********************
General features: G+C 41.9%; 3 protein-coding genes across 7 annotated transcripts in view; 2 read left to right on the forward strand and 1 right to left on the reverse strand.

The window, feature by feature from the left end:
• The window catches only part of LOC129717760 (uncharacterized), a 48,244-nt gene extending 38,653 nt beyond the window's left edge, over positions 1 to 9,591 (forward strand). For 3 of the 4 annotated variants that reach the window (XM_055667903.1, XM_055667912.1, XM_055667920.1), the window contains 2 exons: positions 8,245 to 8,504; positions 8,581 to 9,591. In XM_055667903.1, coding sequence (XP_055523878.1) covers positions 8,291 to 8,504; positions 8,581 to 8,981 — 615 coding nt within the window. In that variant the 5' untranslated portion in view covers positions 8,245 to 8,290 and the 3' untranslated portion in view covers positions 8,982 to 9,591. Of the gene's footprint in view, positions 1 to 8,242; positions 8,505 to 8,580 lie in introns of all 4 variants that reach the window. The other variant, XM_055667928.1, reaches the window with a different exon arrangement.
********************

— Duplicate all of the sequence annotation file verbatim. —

General features: G+C 41.9%; 3 protein-coding genes across 7 annotated transcripts in view; 2 read left to right on the forward strand and 1 right to left on the reverse strand.

The window, feature by feature from the left end:
• The window catches only part of LOC129717760 (uncharacterized), a 48,244-nt gene extending 38,653 nt beyond the window's left edge, over positions 1 to 9,591 (forward strand). For 3 of the 4 annotated variants that reach the window (XM_055667903.1, XM_055667912.1, XM_055667920.1), the window contains 2 exons: positions 8,245 to 8,504; positions 8,581 to 9,591. In XM_055667903.1, coding sequence (XP_055523878.1) covers positions 8,291 to 8,504; positions 8,581 to 8,981 — 615 coding nt within the window. In that variant the 5' untranslated portion in view covers positions 8,245 to 8,290 and the 3' untranslated portion in view covers positions 8,982 to 9,591. Of the gene's footprint in view, positions 1 to 8,242; positions 8,505 to 8,580 lie in introns of all 4 variants that reach the window. The other variant, XM_055667928.1, reaches the window with a different exon arrangement.